- United Natural Foods, Inc. (UNFI) has seen double-digit sales growth over the past two weeks as consumers stock up on products amid the coronavirus outbreak, CEO Steven Spinner said during the company’s second quarter earnings call Wednesday. Spinner said UNFI expected sales to be high for 300 to 400 pantry items, but increases are coming throughout the store.
- The company revised its guidance for adjusted EBITDA and earnings per share for fiscal 2020 due to the bankruptcies of three clients during the second quarter: Fairway Market, Earth Fare and Lucky’s Market. Those bankruptcies resulted in an operating loss of $33 million. UNFI now expects earnings to range between $520 and $560 million, a reduction of $40 million at the midpoint. Its net sales forecast of $23.5 to $24.3 billion remains unchanged.
- UNFI officials said the sale Cub Foods, originally forecast for early this year, may not happen until the end of this year. “You don’t have to be a rocket scientist to see this is a really tough environment to sell retail,” Spinner noted. The distributor is in the process of performing sale-leasebacks of 15 Cub locations, which are expected to net an estimated $170 million.
UNFI officials said the company’s lowered guidance for fiscal 2020 is due to the rapid-fire bankruptcies that happened earlier this year, not because of the sales boost it’s seeing from coronavirus-fueled buying. Still, the double-digit uptick, if sustained, could eventually offset its lowered outlook.
Spinner compared the surge to the period before Thanksgiving, noting the difference this time around is that retailers and suppliers didn’t have time to prepare. The sales spike began in coastal cities and has started to make its way into Midwestern markets, he said.
The results indicate consumers are eating more at home and staying away from restaurants. But a long-term boost is far from assured, Spinner noted, echoing the same wait-and-see outlook that executives from Target and Kroger have recently shared against the backdrop of an outbreak that’s advancing by the day, but whose ultimate impact remains unknown.
“We’re watching to see what happens,” Spinner said.
UNFI officials said suppliers are scrambling to keep up with demand, making delivery rates and restock schedules uncertain. In a note to clients Wednesday, analysts with Jefferies wrote that a race to fill stores means UNFI isn’t distributing as efficiently as it would like, elevating operating expenses. At this point, the buying surge’s impact on earnings may be minimal, the analysts noted.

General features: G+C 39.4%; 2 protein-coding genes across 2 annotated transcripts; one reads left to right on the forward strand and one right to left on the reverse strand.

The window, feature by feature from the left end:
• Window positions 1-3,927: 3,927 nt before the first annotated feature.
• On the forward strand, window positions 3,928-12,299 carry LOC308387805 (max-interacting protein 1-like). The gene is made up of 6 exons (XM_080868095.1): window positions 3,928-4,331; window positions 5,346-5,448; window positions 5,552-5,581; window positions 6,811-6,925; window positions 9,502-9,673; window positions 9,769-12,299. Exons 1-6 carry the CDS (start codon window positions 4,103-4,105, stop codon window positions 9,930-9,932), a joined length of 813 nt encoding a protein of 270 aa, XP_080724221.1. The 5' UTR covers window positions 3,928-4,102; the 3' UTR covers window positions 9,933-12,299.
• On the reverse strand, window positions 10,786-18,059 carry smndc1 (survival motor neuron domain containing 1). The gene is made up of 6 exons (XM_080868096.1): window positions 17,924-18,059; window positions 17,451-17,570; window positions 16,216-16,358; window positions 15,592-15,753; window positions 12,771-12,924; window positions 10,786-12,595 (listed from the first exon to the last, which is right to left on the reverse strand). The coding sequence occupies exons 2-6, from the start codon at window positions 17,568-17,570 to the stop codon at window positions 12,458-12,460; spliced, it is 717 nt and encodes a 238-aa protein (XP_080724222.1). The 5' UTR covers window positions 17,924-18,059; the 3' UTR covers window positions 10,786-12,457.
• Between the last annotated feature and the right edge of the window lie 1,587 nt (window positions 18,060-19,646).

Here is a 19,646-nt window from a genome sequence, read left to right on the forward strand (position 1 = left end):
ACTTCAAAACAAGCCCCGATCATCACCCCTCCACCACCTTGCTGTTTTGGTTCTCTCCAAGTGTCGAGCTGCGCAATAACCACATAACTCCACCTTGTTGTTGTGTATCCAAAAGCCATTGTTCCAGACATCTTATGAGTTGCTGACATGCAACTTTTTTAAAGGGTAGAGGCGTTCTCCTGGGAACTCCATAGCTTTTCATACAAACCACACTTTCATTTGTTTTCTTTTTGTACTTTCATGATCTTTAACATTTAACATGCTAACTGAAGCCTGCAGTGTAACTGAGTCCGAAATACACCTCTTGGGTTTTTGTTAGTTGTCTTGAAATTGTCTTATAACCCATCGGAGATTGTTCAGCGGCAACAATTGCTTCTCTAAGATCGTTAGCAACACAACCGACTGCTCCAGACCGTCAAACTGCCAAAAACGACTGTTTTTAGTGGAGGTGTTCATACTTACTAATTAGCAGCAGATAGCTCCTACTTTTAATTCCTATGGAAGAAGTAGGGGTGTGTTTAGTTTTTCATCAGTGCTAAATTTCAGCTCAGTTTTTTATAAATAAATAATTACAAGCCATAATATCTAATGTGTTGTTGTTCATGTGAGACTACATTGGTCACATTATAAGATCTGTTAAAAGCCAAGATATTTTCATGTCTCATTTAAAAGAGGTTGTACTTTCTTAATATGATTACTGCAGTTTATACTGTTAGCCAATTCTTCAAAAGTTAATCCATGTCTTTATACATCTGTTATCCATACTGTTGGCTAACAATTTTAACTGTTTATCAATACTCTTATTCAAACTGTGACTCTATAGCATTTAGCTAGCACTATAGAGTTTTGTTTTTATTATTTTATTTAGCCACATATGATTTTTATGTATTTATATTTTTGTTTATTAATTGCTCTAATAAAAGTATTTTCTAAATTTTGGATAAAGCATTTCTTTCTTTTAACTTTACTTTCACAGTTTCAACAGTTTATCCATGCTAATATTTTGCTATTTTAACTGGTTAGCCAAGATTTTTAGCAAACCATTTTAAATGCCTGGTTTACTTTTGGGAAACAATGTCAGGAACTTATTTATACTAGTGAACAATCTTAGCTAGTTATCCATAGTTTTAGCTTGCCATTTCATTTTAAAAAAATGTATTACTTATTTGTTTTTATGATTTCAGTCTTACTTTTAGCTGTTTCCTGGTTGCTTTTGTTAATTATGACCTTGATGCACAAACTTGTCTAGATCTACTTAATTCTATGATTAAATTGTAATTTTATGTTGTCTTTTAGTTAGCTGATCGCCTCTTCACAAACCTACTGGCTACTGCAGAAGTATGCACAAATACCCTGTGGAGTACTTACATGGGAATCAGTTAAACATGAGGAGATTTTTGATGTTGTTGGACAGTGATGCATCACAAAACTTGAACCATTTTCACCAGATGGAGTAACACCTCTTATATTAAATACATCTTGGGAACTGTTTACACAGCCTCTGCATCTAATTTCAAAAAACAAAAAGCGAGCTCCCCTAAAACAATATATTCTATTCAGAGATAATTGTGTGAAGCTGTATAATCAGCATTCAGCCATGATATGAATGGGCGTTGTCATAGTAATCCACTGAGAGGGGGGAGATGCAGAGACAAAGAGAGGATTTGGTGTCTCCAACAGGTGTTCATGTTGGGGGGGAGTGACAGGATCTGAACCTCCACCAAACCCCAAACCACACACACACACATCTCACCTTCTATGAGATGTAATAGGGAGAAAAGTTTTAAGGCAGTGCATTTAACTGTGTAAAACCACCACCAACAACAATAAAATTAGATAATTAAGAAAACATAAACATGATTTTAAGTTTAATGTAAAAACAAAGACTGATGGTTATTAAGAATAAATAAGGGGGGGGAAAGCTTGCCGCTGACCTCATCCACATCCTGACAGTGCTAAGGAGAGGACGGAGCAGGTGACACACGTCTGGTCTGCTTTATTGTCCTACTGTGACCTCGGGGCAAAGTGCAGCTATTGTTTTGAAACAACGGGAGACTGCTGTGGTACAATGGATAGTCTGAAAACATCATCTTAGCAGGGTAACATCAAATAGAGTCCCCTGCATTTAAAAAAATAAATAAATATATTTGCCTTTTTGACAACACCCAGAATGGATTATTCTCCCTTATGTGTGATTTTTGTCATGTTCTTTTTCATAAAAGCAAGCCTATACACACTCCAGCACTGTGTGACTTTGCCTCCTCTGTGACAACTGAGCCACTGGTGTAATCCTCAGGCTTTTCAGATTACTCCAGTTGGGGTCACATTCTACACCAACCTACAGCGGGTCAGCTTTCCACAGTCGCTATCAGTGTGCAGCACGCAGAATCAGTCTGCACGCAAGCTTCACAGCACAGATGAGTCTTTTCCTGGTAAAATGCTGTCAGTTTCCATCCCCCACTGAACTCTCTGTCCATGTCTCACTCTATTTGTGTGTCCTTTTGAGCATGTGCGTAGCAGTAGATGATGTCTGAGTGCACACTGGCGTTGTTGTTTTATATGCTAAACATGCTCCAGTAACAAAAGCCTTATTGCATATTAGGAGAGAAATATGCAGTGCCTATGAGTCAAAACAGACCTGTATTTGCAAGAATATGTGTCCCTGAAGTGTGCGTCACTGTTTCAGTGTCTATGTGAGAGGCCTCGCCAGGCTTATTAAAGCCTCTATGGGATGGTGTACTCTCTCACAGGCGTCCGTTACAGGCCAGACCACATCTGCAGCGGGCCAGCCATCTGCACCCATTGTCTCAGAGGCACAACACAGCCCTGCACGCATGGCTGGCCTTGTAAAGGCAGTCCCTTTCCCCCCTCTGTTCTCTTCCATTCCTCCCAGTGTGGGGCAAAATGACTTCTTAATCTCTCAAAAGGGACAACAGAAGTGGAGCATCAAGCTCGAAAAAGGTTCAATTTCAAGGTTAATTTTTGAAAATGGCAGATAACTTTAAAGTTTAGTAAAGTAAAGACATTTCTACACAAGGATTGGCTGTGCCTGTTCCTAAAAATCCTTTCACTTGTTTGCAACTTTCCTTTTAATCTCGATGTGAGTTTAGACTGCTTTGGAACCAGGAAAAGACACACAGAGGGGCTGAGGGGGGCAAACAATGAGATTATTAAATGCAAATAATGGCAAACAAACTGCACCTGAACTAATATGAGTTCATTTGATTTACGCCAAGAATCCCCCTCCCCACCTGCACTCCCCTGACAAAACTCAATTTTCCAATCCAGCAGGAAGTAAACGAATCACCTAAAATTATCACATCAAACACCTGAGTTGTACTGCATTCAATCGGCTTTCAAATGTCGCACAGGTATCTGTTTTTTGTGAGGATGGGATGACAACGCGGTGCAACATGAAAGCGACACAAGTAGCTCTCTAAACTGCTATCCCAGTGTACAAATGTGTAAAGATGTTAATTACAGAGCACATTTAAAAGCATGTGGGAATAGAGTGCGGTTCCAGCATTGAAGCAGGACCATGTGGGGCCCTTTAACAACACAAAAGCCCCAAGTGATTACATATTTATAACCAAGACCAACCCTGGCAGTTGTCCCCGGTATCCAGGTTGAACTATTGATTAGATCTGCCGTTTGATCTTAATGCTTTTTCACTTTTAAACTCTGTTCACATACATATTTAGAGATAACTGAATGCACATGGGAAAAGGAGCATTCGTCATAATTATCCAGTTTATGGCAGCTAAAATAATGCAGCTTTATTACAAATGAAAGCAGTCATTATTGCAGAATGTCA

For the quarter, UNFI reported net sales of $6.14 billion compared to $6.15 billion during the same period a year ago, with adjusted EBITDA falling $12 million, to $131 million. Among the various retail channels the company services, only its “supernatural” channel, which includes its largest customer, Whole Foods, grew sales over the past year.
The independent grocery channel, which saw sales drop from $675 million during last year’s Q2 to $631 million during this year’s, has proven particularly challenging for UNFI. Smaller grocers are struggling against rising competition and investment pressure, said Sean Griffin, UNFI’s chief operating officer. Business from the distributor’s largest 100 clients, meanwhile, is growing incrementally.
Officials said the Q2 results support UNFI’s decision to acquire Supervalu nearly two years ago. Although integrating the two companies has proven more complicated than anticipated, they noted the core thesis of selling a wider assortment of specialty and conventional products to a wider array of customers remains strong.
“Scale and differentiation are more important than ever,” Spinner said.
There’s still a lot of work to be done. The company is continuing to consolidate its distribution facilities, with five facilities now winnowed down to two. UNFI is next turning to Southern California, where it's selling off a distribution center in Auburn and recently added 1.2 million square feet of multi-temperature capacity to a facility in Moreno Valley.
Regarding the remaining retailers it acquired from Supervalu, UNFI says it’s still marketing 24 Shoppers locations, with plans to divest the chain by the end of fiscal 2020. Its increasingly gloomy outlook for Cub Foods, which is still the market leader in the Twin Cities area, and which UNFI wants to sell as a whole rather than piecemeal, indicates the wholesaler may not get the full value for the chain it originally hoped for.
The Jefferies analysts noted that while the sale-leasebacks generate funds to pay down UNFI’s debt, they ultimately devalue Cub Foods.
“We remain concerned that UNFI will be forced to hold onto its retail banners for much longer than expected or a fire sale might be [required],” they wrote.